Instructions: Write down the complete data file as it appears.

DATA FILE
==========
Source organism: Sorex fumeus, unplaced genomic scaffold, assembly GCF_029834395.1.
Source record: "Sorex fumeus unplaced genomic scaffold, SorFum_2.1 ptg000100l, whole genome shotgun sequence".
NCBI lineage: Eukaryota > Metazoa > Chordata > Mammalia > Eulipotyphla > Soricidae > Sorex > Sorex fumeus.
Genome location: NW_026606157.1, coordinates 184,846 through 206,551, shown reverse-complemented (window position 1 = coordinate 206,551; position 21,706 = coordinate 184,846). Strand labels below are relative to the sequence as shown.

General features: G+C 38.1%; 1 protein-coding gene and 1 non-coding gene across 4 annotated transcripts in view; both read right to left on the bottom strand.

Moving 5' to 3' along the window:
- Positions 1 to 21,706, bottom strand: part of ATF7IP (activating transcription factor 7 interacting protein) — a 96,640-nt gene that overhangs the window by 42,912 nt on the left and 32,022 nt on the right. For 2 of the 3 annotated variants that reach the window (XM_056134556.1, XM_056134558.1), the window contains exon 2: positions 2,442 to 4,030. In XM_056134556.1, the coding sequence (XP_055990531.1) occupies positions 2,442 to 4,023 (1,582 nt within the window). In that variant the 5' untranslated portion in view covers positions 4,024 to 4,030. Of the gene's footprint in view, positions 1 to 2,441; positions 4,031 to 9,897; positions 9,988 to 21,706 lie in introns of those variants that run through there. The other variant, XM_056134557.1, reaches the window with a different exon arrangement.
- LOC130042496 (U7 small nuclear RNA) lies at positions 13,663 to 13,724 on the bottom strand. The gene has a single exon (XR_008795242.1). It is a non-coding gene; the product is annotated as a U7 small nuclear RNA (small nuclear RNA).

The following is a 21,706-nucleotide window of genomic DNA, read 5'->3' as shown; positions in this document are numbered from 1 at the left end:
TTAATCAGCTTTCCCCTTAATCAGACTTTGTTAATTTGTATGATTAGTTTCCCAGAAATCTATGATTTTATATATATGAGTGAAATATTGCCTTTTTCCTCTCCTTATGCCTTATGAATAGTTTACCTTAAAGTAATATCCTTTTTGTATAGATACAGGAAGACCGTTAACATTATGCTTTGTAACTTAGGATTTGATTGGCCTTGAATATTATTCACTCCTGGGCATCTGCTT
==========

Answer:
Source organism: Sorex fumeus, unplaced genomic scaffold, assembly GCF_029834395.1.
Source record: "Sorex fumeus unplaced genomic scaffold, SorFum_2.1 ptg000100l, whole genome shotgun sequence".
NCBI lineage: Eukaryota > Metazoa > Chordata > Mammalia > Eulipotyphla > Soricidae > Sorex > Sorex fumeus.
Genome location: NW_026606157.1, coordinates 184,846 through 206,551, shown reverse-complemented (window position 1 = coordinate 206,551; position 21,706 = coordinate 184,846). Strand labels below are relative to the sequence as shown.

General features: G+C 38.1%; 1 protein-coding gene and 1 non-coding gene across 4 annotated transcripts in view; both read right to left on the bottom strand.

Moving 5' to 3' along the window:
- Positions 1 to 21,706, bottom strand: part of ATF7IP (activating transcription factor 7 interacting protein) — a 96,640-nt gene that overhangs the window by 42,912 nt on the left and 32,022 nt on the right. For 2 of the 3 annotated variants that reach the window (XM_056134556.1, XM_056134558.1), the window contains exon 2: positions 2,442 to 4,030. In XM_056134556.1, the coding sequence (XP_055990531.1) occupies positions 2,442 to 4,023 (1,582 nt within the window). In that variant the 5' untranslated portion in view covers positions 4,024 to 4,030. Of the gene's footprint in view, positions 1 to 2,441; positions 4,031 to 9,897; positions 9,988 to 21,706 lie in introns of those variants that run through there. The other variant, XM_056134557.1, reaches the window with a different exon arrangement.
- LOC130042496 (U7 small nuclear RNA) lies at positions 13,663 to 13,724 on the bottom strand. The gene has a single exon (XR_008795242.1). It is a non-coding gene; the product is annotated as a U7 small nuclear RNA (small nuclear RNA).

The following is a 21,706-nucleotide window of genomic DNA, read 5'->3' as shown; positions in this document are numbered from 1 at the left end:
TTAATCAGCTTTCCCCTTAATCAGACTTTGTTAATTTGTATGATTAGTTTCCCAGAAATCTATGATTTTATATATATGAGTGAAATATTGCCTTTTTCCTCTCCTTATGCCTTATGAATAGTTTACCTTAAAGTAATATCCTTTTTGTATAGATACAGGAAGACCGTTAACATTATGCTTTGTAACTTAGGATTTGATTGGCCTTGAATATTATTCACTCCTGGGCATCTGCTT